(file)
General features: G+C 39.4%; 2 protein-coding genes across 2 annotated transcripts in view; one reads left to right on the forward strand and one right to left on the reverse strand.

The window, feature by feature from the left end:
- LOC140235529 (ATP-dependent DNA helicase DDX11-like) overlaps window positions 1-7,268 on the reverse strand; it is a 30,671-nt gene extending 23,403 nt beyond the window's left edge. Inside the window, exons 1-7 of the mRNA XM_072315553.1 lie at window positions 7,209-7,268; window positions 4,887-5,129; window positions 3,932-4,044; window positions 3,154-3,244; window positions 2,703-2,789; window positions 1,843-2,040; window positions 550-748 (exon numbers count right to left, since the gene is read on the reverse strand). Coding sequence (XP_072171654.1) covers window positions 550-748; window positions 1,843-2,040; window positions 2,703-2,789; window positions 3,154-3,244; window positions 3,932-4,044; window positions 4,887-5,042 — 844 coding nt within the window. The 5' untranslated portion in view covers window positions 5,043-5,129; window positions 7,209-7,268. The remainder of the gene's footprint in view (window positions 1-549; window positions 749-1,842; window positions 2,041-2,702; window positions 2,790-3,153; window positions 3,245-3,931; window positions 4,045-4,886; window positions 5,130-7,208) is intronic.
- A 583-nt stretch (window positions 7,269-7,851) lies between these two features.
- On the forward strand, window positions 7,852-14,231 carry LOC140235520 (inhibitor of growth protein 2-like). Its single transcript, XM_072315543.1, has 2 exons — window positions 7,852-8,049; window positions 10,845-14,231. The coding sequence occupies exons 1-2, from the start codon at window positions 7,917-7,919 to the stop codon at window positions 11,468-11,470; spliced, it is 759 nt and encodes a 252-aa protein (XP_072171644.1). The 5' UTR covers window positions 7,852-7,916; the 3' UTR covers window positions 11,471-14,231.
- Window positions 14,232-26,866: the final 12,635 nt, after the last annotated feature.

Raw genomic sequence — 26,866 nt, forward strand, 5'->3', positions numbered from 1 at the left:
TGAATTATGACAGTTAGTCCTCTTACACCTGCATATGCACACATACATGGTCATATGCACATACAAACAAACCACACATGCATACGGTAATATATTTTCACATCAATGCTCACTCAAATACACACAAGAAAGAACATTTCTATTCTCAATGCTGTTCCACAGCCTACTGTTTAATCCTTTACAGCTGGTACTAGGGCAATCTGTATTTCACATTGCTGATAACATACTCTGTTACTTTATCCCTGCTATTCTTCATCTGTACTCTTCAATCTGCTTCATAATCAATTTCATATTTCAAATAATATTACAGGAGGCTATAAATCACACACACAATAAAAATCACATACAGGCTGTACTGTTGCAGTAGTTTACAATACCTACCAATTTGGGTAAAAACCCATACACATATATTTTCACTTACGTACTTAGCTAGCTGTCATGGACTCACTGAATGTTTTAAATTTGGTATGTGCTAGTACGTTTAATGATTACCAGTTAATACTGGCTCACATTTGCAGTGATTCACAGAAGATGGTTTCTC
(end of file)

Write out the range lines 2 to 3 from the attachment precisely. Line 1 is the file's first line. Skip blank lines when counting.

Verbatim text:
The window, feature by feature from the left end:
- LOC140235529 (ATP-dependent DNA helicase DDX11-like) overlaps window positions 1-7,268 on the reverse strand; it is a 30,671-nt gene extending 23,403 nt beyond the window's left edge. Inside the window, exons 1-7 of the mRNA XM_072315553.1 lie at window positions 7,209-7,268; window positions 4,887-5,129; window positions 3,932-4,044; window positions 3,154-3,244; window positions 2,703-2,789; window positions 1,843-2,040; window positions 550-748 (exon numbers count right to left, since the gene is read on the reverse strand). Coding sequence (XP_072171654.1) covers window positions 550-748; window positions 1,843-2,040; window positions 2,703-2,789; window positions 3,154-3,244; window positions 3,932-4,044; window positions 4,887-5,042 — 844 coding nt within the window. The 5' untranslated portion in view covers window positions 5,043-5,129; window positions 7,209-7,268. The remainder of the gene's footprint in view (window positions 1-549; window positions 749-1,842; window positions 2,041-2,702; window positions 2,790-3,153; window positions 3,245-3,931; window positions 4,045-4,886; window positions 5,130-7,208) is intronic.